I can see the HPC a little clearer now, its dreadful and hideous head is looming on the horizon, so close you can almost touch it. It will destroy all in it's path by will bypass those houses that are marked with the sign "Renter."

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This is the 3,421 st post about sterling coming down.

During the duration of these posts - sterling has gone up.

Any chance of a new subject - or at least an acknowledgment that most of what has been said on the subject has been completely and totally wrong!

:lol:

Oh no, it's the pound is crashing thread again!

:lol:

Anyone would think that there isn't a FOMC meeting next week.

:rolleyes:

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http://business.timesonline.co.uk/article/...2238572,00.html

The Times June 24, 2006

Hot money drives prices crazy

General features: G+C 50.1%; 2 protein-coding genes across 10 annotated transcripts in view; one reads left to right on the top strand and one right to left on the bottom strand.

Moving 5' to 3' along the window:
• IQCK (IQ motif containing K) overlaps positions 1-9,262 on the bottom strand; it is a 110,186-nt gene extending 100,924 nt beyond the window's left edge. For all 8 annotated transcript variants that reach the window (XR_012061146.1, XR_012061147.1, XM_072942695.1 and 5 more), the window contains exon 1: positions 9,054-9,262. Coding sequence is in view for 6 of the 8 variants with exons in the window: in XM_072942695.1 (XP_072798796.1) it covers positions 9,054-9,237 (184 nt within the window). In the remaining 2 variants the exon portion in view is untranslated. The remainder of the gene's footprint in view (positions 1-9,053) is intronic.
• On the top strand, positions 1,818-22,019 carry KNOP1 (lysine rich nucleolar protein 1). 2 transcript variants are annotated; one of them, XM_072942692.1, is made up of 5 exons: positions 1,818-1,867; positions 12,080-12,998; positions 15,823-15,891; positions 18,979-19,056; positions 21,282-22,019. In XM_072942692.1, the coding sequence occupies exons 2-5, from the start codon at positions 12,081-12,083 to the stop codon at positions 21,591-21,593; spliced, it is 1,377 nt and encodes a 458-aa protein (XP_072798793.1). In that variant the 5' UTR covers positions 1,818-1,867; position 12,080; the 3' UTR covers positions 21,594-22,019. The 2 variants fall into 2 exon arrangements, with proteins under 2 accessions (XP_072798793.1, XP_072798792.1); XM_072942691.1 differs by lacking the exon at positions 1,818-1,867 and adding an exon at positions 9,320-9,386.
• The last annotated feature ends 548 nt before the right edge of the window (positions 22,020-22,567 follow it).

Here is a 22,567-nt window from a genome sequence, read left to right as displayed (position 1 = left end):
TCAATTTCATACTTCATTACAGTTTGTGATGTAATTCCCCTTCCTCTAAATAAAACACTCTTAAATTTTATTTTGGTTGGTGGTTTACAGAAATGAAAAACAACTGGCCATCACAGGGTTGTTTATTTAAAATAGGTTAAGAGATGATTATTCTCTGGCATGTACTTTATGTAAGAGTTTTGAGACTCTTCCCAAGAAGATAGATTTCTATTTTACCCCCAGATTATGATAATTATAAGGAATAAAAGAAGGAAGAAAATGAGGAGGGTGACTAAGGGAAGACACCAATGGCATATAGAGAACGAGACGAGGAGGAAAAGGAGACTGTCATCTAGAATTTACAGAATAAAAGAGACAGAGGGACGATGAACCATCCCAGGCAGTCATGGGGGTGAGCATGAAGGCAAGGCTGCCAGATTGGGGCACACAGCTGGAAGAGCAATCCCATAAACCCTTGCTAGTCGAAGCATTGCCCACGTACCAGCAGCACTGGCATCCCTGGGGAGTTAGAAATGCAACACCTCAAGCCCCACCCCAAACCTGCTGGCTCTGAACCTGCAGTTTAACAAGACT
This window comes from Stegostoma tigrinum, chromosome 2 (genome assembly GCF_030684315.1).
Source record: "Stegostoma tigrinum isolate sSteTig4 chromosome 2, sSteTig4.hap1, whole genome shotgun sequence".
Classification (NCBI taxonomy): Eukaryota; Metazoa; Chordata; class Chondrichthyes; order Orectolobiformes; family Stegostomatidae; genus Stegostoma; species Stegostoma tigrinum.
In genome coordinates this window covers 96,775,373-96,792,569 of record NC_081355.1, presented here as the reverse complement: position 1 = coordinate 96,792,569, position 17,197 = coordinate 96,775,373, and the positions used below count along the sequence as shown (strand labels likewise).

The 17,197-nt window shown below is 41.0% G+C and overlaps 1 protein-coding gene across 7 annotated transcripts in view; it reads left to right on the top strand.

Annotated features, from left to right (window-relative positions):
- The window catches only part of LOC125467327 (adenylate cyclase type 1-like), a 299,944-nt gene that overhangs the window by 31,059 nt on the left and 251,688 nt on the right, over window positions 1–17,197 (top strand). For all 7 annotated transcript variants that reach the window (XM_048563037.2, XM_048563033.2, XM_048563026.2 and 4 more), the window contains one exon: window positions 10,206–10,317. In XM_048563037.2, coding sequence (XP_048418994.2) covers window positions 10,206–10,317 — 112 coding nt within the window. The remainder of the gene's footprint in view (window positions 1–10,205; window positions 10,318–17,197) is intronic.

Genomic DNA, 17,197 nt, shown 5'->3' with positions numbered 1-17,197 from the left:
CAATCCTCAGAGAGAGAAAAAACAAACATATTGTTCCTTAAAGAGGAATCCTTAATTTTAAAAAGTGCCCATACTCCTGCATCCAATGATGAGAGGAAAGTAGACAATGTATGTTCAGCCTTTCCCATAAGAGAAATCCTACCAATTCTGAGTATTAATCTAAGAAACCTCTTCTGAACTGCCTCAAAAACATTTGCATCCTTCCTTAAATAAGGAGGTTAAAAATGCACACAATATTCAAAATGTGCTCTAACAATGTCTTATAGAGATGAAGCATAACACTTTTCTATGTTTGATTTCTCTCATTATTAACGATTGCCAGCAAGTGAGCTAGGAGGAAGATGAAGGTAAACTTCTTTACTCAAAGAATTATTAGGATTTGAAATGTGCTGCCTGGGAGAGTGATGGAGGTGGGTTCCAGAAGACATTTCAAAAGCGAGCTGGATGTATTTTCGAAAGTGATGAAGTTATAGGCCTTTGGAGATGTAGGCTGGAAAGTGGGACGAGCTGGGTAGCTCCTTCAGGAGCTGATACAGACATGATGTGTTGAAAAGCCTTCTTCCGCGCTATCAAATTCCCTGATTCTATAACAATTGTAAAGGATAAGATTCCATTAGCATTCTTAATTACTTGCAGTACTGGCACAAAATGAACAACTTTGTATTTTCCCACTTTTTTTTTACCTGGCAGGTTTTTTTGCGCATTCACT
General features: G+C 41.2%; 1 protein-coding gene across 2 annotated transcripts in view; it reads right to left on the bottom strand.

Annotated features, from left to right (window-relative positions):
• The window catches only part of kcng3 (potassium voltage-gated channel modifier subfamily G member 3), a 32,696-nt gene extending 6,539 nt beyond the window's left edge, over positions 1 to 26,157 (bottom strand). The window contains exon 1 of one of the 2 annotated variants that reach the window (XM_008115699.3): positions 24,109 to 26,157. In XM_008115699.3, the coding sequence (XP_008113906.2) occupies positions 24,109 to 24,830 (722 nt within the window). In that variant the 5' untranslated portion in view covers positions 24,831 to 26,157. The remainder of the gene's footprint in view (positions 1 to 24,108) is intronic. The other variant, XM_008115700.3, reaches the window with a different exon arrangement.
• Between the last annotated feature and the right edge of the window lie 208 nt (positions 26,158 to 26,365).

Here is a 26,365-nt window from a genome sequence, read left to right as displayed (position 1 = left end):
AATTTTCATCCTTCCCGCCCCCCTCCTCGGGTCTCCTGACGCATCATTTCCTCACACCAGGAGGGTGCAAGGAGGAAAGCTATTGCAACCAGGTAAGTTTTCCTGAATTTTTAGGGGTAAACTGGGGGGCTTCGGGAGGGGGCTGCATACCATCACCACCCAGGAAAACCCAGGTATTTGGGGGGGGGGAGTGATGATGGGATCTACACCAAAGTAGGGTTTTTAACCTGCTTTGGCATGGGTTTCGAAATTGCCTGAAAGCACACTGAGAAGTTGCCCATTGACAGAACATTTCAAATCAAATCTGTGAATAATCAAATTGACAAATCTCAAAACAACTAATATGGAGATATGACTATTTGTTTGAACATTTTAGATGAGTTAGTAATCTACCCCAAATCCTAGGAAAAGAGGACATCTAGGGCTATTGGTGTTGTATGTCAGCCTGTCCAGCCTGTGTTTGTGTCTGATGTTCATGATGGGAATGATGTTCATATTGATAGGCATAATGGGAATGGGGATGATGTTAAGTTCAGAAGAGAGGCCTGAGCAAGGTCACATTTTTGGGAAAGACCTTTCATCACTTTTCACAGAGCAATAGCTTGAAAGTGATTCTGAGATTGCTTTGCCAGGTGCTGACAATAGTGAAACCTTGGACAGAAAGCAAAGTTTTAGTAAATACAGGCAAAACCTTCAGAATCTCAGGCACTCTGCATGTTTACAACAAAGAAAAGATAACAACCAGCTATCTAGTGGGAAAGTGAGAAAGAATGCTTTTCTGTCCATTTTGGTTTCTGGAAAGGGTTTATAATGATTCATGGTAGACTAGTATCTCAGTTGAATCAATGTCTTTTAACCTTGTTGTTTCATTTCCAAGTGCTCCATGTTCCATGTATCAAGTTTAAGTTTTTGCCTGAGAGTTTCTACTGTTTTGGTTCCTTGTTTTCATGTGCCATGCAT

Graham Searjeant, Personal Investor

If the past month’s share price plunge ended with indices at this week’s levels, an odd story would unfold. Globally, all the main markets have fallen sharply since the first week of May but the falls have been far from uniform.
....../
The break was triggered by semi-official US acceptance, after a finance ministers’ meeting, that the dollar was unsustainably high. Logically, foreigners would have sold US assets. But US investors matter more and they reckoned there was no place like home. Concern about US inflation then raised fears of higher US interest rates; OK for the dollar but bad for US bonds. Yet bonds held up and foreign shares were sold. America still drives global growth, so if investors saw US prospects worsening, it might make sense to retreat from emerging markets more sensitive to changes in the world economy.
......./